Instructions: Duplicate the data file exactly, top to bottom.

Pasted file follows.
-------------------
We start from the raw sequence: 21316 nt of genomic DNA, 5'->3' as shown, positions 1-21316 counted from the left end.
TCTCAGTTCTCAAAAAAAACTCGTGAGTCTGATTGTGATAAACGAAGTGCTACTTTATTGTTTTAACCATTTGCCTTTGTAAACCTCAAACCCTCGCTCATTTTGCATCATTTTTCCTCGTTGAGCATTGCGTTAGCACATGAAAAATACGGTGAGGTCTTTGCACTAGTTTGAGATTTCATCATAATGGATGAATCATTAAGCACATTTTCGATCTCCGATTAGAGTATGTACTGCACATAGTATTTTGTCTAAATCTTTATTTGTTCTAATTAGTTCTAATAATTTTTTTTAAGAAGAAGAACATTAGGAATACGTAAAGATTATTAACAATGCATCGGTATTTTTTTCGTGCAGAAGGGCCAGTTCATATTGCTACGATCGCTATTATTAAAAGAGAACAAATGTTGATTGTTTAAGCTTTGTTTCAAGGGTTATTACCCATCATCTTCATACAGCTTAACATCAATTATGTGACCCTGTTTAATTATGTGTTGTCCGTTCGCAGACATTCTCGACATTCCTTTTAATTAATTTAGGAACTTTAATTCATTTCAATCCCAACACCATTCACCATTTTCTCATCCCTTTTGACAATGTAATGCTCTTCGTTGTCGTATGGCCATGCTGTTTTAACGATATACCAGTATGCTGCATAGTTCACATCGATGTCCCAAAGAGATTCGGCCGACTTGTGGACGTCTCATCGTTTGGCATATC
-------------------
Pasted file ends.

We start from the raw sequence: 21316 nt of genomic DNA, 5'->3' as shown, positions 1-21316 counted from the left end.
TCTCAGTTCTCAAAAAAAACTCGTGAGTCTGATTGTGATAAACGAAGTGCTACTTTATTGTTTTAACCATTTGCCTTTGTAAACCTCAAACCCTCGCTCATTTTGCATCATTTTTCCTCGTTGAGCATTGCGTTAGCACATGAAAAATACGGTGAGGTCTTTGCACTAGTTTGAGATTTCATCATAATGGATGAATCATTAAGCACATTTTCGATCTCCGATTAGAGTATGTACTGCACATAGTATTTTGTCTAAATCTTTATTTGTTCTAATTAGTTCTAATAATTTTTTTTAAGAAGAAGAACATTAGGAATACGTAAAGATTATTAACAATGCATCGGTATTTTTTTCGTGCAGAAGGGCCAGTTCATATTGCTACGATCGCTATTATTAAAAGAGAACAAATGTTGATTGTTTAAGCTTTGTTTCAAGGGTTATTACCCATCATCTTCATACAGCTTAACATCAATTATGTGACCCTGTTTAATTATGTGTTGTCCGTTCGCAGACATTCTCGACATTCCTTTTAATTAATTTAGGAACTTTAATTCATTTCAATCCCAACACCATTCACCATTTTCTCATCCCTTTTGACAATGTAATGCTCTTCGTTGTCGTATGGCCATGCTGTTTTAACGATATACCAGTATGCTGCATAGTTCACATCGATGTCCCAAAGAGATTCGGCCGACTTGTGGACGTCTCATCGTTTGGCATATC